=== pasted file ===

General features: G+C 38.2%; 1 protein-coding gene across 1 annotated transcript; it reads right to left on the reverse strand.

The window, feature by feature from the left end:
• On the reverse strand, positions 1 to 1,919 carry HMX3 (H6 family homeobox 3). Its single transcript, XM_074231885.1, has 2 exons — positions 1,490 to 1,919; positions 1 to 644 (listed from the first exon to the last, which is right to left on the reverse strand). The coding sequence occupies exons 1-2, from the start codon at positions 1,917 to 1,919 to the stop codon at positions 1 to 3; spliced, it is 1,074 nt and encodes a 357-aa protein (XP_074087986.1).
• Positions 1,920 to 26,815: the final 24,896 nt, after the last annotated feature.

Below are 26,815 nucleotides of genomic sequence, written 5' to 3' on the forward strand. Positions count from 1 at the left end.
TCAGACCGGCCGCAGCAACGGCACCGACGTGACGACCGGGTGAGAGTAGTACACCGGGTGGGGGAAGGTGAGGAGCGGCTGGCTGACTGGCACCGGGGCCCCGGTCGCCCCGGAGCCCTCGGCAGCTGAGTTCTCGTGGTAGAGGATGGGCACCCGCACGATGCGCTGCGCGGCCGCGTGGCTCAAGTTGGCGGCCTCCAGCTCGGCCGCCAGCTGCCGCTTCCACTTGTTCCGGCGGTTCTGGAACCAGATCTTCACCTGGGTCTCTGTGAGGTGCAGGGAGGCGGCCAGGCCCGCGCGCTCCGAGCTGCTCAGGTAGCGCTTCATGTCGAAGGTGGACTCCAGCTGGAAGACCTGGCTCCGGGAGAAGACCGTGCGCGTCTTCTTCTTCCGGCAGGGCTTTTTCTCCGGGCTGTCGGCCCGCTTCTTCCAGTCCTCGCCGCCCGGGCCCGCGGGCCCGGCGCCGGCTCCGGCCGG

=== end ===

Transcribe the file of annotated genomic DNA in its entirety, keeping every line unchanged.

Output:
General features: G+C 38.2%; 1 protein-coding gene across 1 annotated transcript; it reads right to left on the reverse strand.

The window, feature by feature from the left end:
• On the reverse strand, positions 1 to 1,919 carry HMX3 (H6 family homeobox 3). Its single transcript, XM_074231885.1, has 2 exons — positions 1,490 to 1,919; positions 1 to 644 (listed from the first exon to the last, which is right to left on the reverse strand). The coding sequence occupies exons 1-2, from the start codon at positions 1,917 to 1,919 to the stop codon at positions 1 to 3; spliced, it is 1,074 nt and encodes a 357-aa protein (XP_074087986.1).
• Positions 1,920 to 26,815: the final 24,896 nt, after the last annotated feature.

Below are 26,815 nucleotides of genomic sequence, written 5' to 3' on the forward strand. Positions count from 1 at the left end.
TCAGACCGGCCGCAGCAACGGCACCGACGTGACGACCGGGTGAGAGTAGTACACCGGGTGGGGGAAGGTGAGGAGCGGCTGGCTGACTGGCACCGGGGCCCCGGTCGCCCCGGAGCCCTCGGCAGCTGAGTTCTCGTGGTAGAGGATGGGCACCCGCACGATGCGCTGCGCGGCCGCGTGGCTCAAGTTGGCGGCCTCCAGCTCGGCCGCCAGCTGCCGCTTCCACTTGTTCCGGCGGTTCTGGAACCAGATCTTCACCTGGGTCTCTGTGAGGTGCAGGGAGGCGGCCAGGCCCGCGCGCTCCGAGCTGCTCAGGTAGCGCTTCATGTCGAAGGTGGACTCCAGCTGGAAGACCTGGCTCCGGGAGAAGACCGTGCGCGTCTTCTTCTTCCGGCAGGGCTTTTTCTCCGGGCTGTCGGCCCGCTTCTTCCAGTCCTCGCCGCCCGGGCCCGCGGGCCCGGCGCCGGCTCCGGCCGG